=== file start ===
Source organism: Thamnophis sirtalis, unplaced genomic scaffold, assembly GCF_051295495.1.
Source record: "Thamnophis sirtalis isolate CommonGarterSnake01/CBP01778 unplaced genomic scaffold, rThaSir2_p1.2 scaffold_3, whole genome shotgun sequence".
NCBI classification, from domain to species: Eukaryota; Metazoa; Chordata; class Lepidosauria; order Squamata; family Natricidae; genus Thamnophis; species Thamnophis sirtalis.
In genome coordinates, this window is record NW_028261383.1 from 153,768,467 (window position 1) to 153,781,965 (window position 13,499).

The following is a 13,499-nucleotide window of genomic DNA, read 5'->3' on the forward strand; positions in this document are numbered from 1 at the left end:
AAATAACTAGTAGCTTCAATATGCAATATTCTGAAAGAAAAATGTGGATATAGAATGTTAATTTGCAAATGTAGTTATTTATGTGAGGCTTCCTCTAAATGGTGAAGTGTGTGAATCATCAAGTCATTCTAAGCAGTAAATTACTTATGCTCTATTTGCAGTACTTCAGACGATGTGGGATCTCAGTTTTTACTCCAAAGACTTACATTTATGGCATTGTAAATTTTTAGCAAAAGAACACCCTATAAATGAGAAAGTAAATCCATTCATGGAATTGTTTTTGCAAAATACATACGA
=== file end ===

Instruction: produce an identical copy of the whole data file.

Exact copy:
Source organism: Thamnophis sirtalis, unplaced genomic scaffold, assembly GCF_051295495.1.
Source record: "Thamnophis sirtalis isolate CommonGarterSnake01/CBP01778 unplaced genomic scaffold, rThaSir2_p1.2 scaffold_3, whole genome shotgun sequence".
NCBI classification, from domain to species: Eukaryota; Metazoa; Chordata; class Lepidosauria; order Squamata; family Natricidae; genus Thamnophis; species Thamnophis sirtalis.
In genome coordinates, this window is record NW_028261383.1 from 153,768,467 (window position 1) to 153,781,965 (window position 13,499).

The following is a 13,499-nucleotide window of genomic DNA, read 5'->3' on the forward strand; positions in this document are numbered from 1 at the left end:
AAATAACTAGTAGCTTCAATATGCAATATTCTGAAAGAAAAATGTGGATATAGAATGTTAATTTGCAAATGTAGTTATTTATGTGAGGCTTCCTCTAAATGGTGAAGTGTGTGAATCATCAAGTCATTCTAAGCAGTAAATTACTTATGCTCTATTTGCAGTACTTCAGACGATGTGGGATCTCAGTTTTTACTCCAAAGACTTACATTTATGGCATTGTAAATTTTTAGCAAAAGAACACCCTATAAATGAGAAAGTAAATCCATTCATGGAATTGTTTTTGCAAAATACATACGA